As central banks around the globe ramp up interest rates in a bid to curb inflation, many businesses fear an oncoming recession. But as they look to protect themselves from the worst effects of a potential recession, it’s clear that many haven’t learned from the past and will cut sales and marketing budgets.
Those are the headline findings from the latest International Business Barometer report from Sapio Research. Titled, “Wave 6: Preparing for a Recession?”, the report shows that some 95% of businesses around the globe are concerned about a potential recession.
Those concerns, however, aren’t equally spread. In the US, 45% of businesses are highly concerned about a recession, compared with just 11% in Germany.
Just over a fifth of businesses (22%), meanwhile, are already being affected by the current economic uncertainty. Again, these effects aren’t equally spread. Japan and the US are faring worse, with 28% of businesses in those countries already feeling the pinch. Globally, the percentage of affected companies is expected to rise to 42% by the end of the year.
The research also shows, however, that the responses to any recession are likely to be as misguided as they’ve been in the past.
“While many companies say that their top mitigation strategy will be ramping up sales and marketing activities, most are still likely to bite the hand that feeds them,” said Jane Hales, Managing Partner, Sapio Research. “The highest proportion of potential redundancies are set to be made in crucial areas such as sales and communications.”
Additionally, half of businesses anticipate cutting discretionary marketing spend (such as PR, events, advertising, and sponsorship) over the next 12 months. At present, just six percent of companies are cutting marketing budgets.
With the world’s advertising leaders currently gathered in Cannes for the annual Cannes Lions International Festival of Creativity, that’s hardly likely to come as welcome news. Nor is the fact that many business leaders question the effectiveness of advertising as an influencing channel.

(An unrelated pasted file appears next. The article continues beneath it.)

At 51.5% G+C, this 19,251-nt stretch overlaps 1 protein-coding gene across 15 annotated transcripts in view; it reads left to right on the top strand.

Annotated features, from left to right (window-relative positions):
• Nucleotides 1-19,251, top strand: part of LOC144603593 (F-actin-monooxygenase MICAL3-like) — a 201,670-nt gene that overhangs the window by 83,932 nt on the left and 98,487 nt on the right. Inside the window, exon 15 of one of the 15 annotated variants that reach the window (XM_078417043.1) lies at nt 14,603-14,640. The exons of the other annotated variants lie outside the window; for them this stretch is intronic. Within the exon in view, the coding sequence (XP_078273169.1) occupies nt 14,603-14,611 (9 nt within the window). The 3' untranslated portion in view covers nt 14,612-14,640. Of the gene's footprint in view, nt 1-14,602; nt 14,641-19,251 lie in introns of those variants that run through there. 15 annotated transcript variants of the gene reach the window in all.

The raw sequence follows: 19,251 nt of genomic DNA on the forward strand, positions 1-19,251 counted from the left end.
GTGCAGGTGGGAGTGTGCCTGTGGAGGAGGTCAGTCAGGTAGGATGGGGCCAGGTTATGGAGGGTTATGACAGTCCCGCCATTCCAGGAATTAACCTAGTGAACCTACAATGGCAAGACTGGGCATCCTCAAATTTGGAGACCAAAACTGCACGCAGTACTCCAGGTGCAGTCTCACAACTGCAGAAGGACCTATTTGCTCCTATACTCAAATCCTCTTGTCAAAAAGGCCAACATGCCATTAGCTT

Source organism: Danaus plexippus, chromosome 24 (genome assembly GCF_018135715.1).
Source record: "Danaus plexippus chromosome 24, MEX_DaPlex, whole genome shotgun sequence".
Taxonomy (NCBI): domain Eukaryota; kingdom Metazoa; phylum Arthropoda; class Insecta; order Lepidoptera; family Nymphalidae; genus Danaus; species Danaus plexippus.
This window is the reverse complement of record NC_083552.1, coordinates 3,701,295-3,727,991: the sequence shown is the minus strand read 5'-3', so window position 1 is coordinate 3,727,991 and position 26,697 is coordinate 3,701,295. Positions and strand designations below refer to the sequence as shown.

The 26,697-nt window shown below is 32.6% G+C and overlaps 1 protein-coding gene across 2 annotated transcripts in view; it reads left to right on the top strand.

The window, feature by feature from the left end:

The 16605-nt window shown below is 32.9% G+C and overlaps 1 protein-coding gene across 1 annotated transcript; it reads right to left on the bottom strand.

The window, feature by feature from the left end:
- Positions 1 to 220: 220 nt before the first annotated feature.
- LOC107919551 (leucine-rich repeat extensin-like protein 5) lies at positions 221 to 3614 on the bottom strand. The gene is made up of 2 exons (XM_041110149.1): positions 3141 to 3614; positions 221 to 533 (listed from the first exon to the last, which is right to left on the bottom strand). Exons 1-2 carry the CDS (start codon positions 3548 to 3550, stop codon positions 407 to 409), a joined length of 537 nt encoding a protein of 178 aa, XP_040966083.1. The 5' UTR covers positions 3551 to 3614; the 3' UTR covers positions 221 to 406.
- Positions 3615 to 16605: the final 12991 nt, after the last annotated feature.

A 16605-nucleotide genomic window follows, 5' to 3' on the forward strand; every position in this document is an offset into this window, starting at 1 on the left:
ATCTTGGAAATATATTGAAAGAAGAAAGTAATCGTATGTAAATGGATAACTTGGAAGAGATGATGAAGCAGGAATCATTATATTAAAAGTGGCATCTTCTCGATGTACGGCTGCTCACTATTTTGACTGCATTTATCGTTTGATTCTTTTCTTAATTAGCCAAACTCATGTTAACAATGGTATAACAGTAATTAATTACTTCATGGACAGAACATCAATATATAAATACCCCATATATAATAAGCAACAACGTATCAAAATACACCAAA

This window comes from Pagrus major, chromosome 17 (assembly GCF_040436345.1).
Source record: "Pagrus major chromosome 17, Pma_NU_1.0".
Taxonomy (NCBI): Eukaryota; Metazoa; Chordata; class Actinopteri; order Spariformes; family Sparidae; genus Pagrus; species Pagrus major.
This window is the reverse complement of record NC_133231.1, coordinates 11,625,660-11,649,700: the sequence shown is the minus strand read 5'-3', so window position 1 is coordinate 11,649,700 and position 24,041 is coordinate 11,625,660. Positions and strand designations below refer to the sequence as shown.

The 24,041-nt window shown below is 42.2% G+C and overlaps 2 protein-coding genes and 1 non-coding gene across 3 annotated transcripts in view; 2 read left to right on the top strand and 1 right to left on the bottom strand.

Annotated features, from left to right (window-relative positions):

“Globally, social media and paid social media are significantly more valued marketing channels for driving retention and drive growth than advertising, particularly in the US,” said Hales. “The UK is the only country that values the two channels equally.”
At least some business leaders, however, view any potential recession as an opportunity. In the US, for example, some 37% plan to use it to and the promise of more captive audiences as an opportunity and plan to increase their marketing spend.
This may ultimately be the better approach.
“Companies that cut their marketing budgets due to recession not only make it harder to retain customers but also to bring back new and existing customers once economic growth returns,” Hales concludes. “They also leave themselves more vulnerable in the event of a PR crisis that puts the organisation at risk, something that 41% of US organisations experienced post-COVID-19. It would be a shame if they chose to forgo the lessons learned during the pandemic and put themselves at risk again.”
We are living through extremely uncertain times regarding both public safety and the global economy. Even before the Covid-19 pandemic swept the world, we were teetering on the brink of a recession. Economists such as David Blanchflower compared the pre-Covid financial landscape to that of pre-banking crash 2008. If nothing else, this is a major red flag which should give you the motivation you need to take every possible measure to protect your business.
Is an international recession on the horizon?
At the very beginning of the year, the UN warned that we could be facing a global recession in 2020. That was before taking the impact of Covid-19 into account. Factors including trade wars, currency fluctuations, and Brexit were all amounting to an uncertain global economy and the Unctad report, “global growth will fall from 3% in 2018 to 2.3% this year — its weakest since the 1.7% contraction in 2009”.
Add the impact of Covid-19 to the already precarious situation, and we are now expecting to be hit with a recession rivalling even the magnitude of the Great Depression (and far worse than the 2008 financial crash). As of June this year, the global growth projection for 2020 has fallen to -4.9 per cent (1.9 per cent below the forecast made by the World Economic Outlook (WEO) in April). In addition, the road to recovery doesn’t look like it will be as fast as the WEO initially predicted, and they are now only forecasting a 5.4 per cent global growth for 2021, 6.5 per cent lower than the predictions before Covid-19. Low income households are expected to feel a particular acute financial impact, and global poverty, which has been significantly reduced since the 1990s, is likely to reach another crisis point.
Because of strain on the global economy, we are expected to encounter rising levels of debt in both developing and advanced countries, as well as a “global downturn that could increase unemployment and inequality”, as stated by Kristalina Georgieva of the International Monetary Fund. Redundancies and a decline in job vacancies on an international basis are expected to follow such a crash, with unemployment rates increasing at an alarming rate.